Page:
Center for Rural Health director will be remembered as quiet man, proud of employees
Gary Hart was never one to brag about himself or his accomplishments, but he was constantly talking about the accomplishments of his employees and colleagues in rural health in North Dakota.
Hart, who had been serving as the director for the Center for Rural Health on the UND campus for the past 10 years, died of natural causes on Monday, April 13. He was 72.
Brad Gibbens, who worked with Hart for 10 years at the Center for Rural Health and has known Hart for around three decades, described Hart as a quiet person who was sometimes a little shy around people, but Hart was also someone who had a passion for rural health and someone who had compassion for his employees.
Gibbens said, at some point, after knowing Hart for many years, Hart became comfortable teasing Gibbens here and there, but he also always wanted to ensure he was being respectful and didn’t say something that was out of line.
“It was like a brave step for him being uncomfortable enough to kind of tease me, but he was still conscientious and very sensitive about not wanting to say anything that would offend me,” Gibbens said.
But Hart never passed up an opportunity to talk about how proud he was about the Center for Rural Health and for his employees there.
“He would tell you this stuff nonstop,” Gibbens said. “But he would never ever talk about himself; he wouldn't brag.”
But Hart had a reason to brag, Gibbens said. Hart had a large footprint in the rural health community. Hart was one of the preeminent rural primary care researchers in the country. Over the course of 40 years, he directed two Centers of Rural Health -- Arizona and North Dakota -- and two rural health research centers -- Washington and North Dakota.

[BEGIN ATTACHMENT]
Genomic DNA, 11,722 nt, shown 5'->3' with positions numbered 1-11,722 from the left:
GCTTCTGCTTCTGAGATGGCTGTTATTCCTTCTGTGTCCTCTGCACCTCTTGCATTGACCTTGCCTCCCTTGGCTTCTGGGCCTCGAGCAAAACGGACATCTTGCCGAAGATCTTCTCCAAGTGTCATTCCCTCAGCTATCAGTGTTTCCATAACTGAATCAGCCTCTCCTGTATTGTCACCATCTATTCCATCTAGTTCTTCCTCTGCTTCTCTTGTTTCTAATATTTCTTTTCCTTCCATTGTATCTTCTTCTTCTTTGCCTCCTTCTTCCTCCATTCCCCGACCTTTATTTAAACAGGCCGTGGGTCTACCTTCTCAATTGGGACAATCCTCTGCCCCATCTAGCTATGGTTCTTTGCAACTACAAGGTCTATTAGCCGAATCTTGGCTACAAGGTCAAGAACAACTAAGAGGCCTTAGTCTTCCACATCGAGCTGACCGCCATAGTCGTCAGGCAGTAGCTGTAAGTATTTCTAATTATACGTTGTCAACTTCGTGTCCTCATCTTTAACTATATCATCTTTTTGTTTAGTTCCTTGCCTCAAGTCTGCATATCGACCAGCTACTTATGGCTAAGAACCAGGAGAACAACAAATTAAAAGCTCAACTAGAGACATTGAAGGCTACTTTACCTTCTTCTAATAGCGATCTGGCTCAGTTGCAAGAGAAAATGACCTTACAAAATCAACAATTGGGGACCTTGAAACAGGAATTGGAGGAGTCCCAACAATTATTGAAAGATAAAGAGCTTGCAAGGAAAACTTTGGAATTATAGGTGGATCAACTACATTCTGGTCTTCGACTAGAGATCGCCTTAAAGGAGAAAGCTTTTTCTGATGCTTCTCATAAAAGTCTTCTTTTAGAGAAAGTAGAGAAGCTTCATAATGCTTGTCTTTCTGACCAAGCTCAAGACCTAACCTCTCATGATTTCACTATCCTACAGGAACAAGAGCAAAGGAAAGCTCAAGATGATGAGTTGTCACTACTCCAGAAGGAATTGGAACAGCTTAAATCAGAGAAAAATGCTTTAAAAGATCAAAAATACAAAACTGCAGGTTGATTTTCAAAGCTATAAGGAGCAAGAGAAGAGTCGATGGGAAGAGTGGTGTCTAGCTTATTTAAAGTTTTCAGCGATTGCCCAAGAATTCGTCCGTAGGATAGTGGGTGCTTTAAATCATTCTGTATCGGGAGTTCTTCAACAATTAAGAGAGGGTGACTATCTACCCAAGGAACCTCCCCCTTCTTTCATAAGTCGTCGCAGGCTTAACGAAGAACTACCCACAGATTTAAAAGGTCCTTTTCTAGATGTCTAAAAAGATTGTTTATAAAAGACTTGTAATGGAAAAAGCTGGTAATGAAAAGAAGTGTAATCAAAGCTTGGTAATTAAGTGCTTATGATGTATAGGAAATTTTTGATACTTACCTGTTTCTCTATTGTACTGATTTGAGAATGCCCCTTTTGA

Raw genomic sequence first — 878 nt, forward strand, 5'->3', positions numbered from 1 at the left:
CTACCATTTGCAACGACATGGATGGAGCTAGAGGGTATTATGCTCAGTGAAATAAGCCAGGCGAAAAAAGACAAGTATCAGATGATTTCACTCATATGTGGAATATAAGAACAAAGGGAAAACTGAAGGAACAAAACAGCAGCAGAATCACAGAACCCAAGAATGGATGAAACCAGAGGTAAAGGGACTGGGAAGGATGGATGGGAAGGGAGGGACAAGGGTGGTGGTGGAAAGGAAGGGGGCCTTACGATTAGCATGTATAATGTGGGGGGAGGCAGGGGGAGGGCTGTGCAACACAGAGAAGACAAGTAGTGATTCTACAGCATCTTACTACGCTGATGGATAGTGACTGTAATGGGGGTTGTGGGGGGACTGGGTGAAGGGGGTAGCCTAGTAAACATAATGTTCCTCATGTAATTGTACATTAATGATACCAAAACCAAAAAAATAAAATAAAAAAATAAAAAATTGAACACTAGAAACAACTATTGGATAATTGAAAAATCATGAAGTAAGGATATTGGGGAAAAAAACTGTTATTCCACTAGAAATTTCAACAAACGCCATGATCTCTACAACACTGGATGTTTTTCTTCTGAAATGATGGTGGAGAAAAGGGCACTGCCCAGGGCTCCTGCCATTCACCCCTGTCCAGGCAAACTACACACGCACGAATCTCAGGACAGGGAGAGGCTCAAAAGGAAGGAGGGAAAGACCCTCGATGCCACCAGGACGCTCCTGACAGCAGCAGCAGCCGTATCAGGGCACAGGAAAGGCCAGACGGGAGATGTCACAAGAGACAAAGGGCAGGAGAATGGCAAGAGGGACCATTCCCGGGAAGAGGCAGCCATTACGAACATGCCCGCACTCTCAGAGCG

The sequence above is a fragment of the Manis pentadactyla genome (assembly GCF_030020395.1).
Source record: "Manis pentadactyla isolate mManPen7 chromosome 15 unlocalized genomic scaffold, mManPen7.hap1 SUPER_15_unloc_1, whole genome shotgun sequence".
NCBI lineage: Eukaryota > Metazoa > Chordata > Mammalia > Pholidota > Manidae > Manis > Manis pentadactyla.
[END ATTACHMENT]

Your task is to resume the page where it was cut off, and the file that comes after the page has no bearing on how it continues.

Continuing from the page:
Hart also had an extensive list of peer-reviewed publications, many awards and served on a number of national committees, Gibbens said.
Hart was passionate about improving health care for rural people, and especially interested in using research to address a huge range of rural health care policy problems, including rural workforce supply, access to OB care and improving rural hospitals, Gibbens said.
“He was a mentor to many; he was a colleague to many,” he said. “He was just a pretty amazing guy.”
Gibbens will serve as acting director for the Center for Rural Health.
Joshua Wynne, dean of the School of Medicine and Health Sciences and interim president of UND, said Hart had a career-long commitment to rural health.
"In his four decades of professional activity, he made many contributions that improved rural health care delivery and thus the health of rural people," Wynne said in a statement. "The Center for Rural Health at the UND School of Medicine & Health Sciences grew during his decade of leadership as its director, with a 30% increase in staffing and a 25% increase in funding support. This allowed the CRH to better service the people of North Dakota and the region, especially those who live in rural areas."